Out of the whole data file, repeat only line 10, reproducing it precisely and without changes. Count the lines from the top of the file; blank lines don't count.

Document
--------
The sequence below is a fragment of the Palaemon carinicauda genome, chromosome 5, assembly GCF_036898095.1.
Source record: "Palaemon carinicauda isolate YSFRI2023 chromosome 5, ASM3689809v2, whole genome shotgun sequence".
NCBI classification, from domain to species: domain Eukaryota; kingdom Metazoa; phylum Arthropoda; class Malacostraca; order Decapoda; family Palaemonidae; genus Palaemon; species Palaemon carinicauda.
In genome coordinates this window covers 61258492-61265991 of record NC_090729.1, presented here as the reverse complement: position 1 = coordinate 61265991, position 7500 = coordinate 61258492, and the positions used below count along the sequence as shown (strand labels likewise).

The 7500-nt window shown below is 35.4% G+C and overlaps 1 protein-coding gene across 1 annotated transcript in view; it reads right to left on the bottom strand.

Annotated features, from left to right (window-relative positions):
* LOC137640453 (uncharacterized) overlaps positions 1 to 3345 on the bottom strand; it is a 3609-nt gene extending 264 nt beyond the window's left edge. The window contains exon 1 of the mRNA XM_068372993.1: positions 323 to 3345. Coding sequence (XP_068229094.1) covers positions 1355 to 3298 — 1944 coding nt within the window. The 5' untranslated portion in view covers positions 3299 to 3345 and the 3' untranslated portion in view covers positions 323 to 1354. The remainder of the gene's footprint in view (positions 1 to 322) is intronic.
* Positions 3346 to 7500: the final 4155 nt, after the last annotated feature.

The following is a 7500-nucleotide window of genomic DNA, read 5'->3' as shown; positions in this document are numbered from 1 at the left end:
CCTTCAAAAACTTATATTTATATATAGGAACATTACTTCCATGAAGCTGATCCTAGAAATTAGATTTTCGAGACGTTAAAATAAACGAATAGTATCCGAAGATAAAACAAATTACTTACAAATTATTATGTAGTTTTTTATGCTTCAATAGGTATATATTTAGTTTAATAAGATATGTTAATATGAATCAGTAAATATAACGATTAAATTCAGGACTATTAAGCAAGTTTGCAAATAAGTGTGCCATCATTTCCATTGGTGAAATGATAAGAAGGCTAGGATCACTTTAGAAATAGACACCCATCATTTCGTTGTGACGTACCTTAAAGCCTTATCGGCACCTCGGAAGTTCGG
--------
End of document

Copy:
CCTTCAAAAACTTATATTTATATATAGGAACATTACTTCCATGAAGCTGATCCTAGAAATTAGATTTTCGAGACGTTAAAATAAACGAATAGTATCCGAAGATAAAACAAATTACTTACAAATTATTATGTAGTTTTTTATGCTTCAATAGGTATATATTTAGTTTAATAAGATATGTTAATATGAATCAGTAAATATAACGATTAAATTCAGGACTATTAAGCAAGTTTGCAAATAAGTGTGCCATCATTTCCATTGGTGAAATGATAAGAAGGCTAGGATCACTTTAGAAATAGACACCCATCATTTCGTTGTGACGTACCTTAAAGCCTTATCGGCACCTCGGAAGTTCGG